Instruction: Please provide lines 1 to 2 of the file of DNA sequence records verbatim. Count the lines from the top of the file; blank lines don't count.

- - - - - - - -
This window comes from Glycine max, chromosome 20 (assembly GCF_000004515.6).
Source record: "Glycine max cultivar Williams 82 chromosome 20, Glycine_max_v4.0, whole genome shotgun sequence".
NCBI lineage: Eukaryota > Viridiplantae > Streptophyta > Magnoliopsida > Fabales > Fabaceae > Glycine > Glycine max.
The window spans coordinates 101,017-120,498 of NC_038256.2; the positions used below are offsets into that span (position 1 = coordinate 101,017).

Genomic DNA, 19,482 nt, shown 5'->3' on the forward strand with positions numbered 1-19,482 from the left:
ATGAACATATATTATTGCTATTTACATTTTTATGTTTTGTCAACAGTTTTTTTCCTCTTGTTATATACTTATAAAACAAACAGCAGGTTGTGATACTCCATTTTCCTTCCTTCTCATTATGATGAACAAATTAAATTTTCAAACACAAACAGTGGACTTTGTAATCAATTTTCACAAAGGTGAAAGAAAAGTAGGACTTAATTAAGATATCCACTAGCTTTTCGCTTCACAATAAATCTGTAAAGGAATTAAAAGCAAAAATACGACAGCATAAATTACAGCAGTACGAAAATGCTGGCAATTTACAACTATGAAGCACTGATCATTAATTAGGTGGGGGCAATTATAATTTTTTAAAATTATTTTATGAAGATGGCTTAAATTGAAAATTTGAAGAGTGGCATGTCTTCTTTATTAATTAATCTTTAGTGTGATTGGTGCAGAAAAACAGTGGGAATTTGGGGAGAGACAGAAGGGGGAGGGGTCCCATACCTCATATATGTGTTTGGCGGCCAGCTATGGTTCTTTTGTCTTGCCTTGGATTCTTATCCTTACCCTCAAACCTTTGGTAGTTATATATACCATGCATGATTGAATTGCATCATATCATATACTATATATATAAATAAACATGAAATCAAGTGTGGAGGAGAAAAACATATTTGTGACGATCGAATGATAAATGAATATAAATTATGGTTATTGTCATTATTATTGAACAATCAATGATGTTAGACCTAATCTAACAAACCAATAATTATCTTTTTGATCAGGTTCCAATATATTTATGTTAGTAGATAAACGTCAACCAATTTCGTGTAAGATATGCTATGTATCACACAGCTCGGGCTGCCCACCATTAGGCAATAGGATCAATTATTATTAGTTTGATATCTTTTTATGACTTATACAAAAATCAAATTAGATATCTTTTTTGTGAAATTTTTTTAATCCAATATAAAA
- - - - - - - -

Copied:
This window comes from Glycine max, chromosome 20 (assembly GCF_000004515.6).
Source record: "Glycine max cultivar Williams 82 chromosome 20, Glycine_max_v4.0, whole genome shotgun sequence".